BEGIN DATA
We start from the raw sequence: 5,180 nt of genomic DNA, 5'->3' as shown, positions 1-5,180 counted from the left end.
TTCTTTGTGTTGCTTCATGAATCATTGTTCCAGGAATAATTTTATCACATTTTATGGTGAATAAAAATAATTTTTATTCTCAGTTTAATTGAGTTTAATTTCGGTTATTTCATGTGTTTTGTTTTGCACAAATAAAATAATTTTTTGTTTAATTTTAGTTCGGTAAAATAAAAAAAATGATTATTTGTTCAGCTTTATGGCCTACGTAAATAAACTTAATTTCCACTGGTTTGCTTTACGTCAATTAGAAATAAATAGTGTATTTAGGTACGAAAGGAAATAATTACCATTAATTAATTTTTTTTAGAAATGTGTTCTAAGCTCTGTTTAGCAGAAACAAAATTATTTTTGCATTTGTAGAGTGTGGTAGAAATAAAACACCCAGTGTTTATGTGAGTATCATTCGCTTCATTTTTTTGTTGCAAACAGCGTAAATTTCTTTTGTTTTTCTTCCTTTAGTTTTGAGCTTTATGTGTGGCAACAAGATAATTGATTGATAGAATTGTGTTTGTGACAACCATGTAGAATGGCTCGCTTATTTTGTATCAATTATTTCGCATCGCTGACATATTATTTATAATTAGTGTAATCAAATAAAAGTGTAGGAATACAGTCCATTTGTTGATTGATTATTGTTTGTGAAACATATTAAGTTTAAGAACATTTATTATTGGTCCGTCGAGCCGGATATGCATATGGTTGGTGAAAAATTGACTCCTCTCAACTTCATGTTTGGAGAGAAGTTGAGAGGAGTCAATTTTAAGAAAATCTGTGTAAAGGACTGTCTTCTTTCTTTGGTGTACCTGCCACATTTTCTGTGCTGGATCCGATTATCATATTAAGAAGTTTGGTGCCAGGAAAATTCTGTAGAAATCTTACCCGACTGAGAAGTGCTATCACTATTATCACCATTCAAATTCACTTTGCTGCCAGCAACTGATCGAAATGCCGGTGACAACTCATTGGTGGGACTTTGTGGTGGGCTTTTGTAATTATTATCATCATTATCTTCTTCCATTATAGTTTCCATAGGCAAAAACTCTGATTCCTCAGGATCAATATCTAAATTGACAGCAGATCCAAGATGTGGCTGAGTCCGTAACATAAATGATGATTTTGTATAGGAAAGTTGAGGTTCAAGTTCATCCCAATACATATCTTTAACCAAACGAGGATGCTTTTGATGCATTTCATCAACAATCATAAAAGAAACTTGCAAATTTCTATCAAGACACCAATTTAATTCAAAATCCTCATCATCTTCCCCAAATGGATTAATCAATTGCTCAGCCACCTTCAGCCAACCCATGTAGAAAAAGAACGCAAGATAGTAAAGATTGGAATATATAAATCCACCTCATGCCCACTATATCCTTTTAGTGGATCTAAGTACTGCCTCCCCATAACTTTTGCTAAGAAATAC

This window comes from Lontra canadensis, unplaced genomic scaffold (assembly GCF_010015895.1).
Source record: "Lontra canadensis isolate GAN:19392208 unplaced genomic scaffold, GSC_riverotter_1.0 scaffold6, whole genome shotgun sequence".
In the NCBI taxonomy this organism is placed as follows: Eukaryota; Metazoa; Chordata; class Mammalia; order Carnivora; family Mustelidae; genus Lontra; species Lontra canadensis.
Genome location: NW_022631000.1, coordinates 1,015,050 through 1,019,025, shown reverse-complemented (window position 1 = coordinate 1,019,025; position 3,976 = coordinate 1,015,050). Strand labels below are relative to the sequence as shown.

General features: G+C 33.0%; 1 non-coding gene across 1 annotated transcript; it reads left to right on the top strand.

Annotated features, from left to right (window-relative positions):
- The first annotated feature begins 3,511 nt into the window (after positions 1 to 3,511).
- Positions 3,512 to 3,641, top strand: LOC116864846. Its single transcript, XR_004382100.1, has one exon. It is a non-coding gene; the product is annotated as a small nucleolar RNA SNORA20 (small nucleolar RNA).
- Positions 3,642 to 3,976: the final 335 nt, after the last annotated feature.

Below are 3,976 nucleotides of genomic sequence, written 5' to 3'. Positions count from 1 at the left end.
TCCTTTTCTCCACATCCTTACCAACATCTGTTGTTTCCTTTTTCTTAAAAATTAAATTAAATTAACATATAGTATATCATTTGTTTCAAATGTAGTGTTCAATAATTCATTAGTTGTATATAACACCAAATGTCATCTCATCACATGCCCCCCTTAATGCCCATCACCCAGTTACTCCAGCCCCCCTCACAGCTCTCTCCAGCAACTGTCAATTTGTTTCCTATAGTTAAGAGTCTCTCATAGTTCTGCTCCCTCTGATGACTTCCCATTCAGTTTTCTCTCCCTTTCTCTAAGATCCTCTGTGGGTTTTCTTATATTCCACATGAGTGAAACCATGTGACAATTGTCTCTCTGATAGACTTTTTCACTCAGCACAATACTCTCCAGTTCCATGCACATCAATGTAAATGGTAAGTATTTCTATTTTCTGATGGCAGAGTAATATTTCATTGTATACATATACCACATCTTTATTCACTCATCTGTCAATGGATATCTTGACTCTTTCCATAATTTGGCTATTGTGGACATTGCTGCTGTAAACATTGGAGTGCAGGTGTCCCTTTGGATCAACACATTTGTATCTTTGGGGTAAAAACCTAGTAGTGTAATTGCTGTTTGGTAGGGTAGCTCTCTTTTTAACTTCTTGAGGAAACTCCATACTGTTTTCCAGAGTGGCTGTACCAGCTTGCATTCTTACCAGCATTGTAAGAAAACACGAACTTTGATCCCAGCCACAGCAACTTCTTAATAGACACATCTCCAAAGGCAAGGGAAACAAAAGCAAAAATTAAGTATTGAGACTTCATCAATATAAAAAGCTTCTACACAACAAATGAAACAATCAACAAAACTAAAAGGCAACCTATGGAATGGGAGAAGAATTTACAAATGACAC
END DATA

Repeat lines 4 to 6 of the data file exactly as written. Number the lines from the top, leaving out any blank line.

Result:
Source record: "Lontra canadensis isolate GAN:19392208 unplaced genomic scaffold, GSC_riverotter_1.0 scaffold6, whole genome shotgun sequence".
In the NCBI taxonomy this organism is placed as follows: Eukaryota; Metazoa; Chordata; class Mammalia; order Carnivora; family Mustelidae; genus Lontra; species Lontra canadensis.
Genome location: NW_022631000.1, coordinates 1,015,050 through 1,019,025, shown reverse-complemented (window position 1 = coordinate 1,019,025; position 3,976 = coordinate 1,015,050). Strand labels below are relative to the sequence as shown.